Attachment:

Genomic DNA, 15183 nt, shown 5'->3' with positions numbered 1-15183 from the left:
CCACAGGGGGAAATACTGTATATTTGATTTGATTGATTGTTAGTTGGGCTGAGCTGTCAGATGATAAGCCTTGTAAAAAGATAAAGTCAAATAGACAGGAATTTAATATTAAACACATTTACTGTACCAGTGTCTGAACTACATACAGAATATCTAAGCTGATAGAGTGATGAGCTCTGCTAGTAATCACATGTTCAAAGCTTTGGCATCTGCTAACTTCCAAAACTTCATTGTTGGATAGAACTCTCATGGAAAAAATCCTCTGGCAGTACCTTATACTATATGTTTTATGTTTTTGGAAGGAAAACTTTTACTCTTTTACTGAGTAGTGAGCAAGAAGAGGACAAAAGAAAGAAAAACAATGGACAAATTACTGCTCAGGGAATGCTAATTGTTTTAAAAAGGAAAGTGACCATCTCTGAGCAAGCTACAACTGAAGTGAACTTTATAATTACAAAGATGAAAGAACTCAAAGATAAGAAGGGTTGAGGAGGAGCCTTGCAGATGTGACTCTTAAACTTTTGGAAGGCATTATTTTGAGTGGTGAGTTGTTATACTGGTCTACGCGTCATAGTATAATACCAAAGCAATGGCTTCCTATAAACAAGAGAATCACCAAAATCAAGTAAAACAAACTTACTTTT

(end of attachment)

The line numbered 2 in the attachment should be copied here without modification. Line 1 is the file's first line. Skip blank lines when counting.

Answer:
CCACAGGGGGAAATACTGTATATTTGATTTGATTGATTGTTAGTTGGGCTGAGCTGTCAGATGATAAGCCTTGTAAAAAGATAAAGTCAAATAGACAGGAATTTAATATTAAACACATTTACTGTACCAGTGTCTGAACTACATACAGAATATCTAAGCTGATAGAGTGATGAGCTCTGCTAGTAATCACATGTTCAAAGCTTTGGCATCTGCTAACTTCCAAAACTTCATTGTTGGATAGAACTCTCATGGAAAAAATCCTCTGGCAGTACCTTATACTATATGTTTTATGTTTTTGGAAGGAAAACTTTTACTCTTTTACTGAGTAGTGAGCAAGAAGAGGACAAAAGAAAGAAAAACAATGGACAAATTACTGCTCAGGGAATGCTAATTGTTTTAAAAAGGAAAGTGACCATCTCTGAGCAAGCTACAACTGAAGTGAACTTTATAATTACAAAGATGAAAGAACTCAAAGATAAGAAGGGTTGAGGAGGAGCCTTGCAGATGTGACTCTTAAACTTTTGGAAGGCATTATTTTGAGTGGTGAGTTGTTATACTGGTCTACGCGTCATAGTATAATACCAAAGCAATGGCTTCCTATAAACAAGAGAATCACCAAAATCAAGTAAAACAAACTTACTTTT